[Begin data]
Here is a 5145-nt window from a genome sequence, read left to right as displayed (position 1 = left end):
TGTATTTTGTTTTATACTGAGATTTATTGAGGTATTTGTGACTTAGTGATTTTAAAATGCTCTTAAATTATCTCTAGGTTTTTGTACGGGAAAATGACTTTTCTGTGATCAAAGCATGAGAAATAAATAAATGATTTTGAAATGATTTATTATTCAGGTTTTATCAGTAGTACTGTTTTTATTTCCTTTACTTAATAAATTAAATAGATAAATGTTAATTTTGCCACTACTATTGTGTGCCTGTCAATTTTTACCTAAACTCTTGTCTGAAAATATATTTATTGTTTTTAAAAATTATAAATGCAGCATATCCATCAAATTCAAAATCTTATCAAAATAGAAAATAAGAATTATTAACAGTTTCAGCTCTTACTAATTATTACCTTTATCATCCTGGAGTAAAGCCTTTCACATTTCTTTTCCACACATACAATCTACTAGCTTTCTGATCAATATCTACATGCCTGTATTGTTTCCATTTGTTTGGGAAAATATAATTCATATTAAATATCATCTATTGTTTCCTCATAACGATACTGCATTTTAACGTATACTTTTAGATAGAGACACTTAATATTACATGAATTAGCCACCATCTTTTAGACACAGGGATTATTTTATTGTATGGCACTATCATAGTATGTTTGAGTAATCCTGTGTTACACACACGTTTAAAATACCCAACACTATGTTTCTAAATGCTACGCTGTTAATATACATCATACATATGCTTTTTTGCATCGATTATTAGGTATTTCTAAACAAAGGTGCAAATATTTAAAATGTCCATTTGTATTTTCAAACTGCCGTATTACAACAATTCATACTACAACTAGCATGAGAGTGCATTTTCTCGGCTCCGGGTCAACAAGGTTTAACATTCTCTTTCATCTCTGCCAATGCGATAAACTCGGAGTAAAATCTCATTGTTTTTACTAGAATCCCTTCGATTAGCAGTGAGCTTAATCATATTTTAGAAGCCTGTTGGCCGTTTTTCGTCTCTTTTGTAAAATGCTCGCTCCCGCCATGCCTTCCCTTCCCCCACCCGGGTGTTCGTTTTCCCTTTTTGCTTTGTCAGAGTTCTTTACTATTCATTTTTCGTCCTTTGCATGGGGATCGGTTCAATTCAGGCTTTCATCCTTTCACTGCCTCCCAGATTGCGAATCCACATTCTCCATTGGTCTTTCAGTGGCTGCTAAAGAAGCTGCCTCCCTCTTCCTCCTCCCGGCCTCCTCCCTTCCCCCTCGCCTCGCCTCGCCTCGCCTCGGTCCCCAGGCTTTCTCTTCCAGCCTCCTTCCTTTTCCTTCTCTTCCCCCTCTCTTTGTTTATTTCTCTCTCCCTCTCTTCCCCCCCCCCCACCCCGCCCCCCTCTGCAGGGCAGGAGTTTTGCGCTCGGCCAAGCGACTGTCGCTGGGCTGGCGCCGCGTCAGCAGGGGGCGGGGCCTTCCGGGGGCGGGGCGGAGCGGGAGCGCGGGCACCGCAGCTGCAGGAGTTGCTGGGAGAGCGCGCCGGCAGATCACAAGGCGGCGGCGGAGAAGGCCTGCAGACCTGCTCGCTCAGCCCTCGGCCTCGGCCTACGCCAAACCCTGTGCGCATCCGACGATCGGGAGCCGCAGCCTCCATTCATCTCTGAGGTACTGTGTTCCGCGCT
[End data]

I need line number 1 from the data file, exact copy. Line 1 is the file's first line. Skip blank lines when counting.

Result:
Here is a 5145-nt window from a genome sequence, read left to right as displayed (position 1 = left end):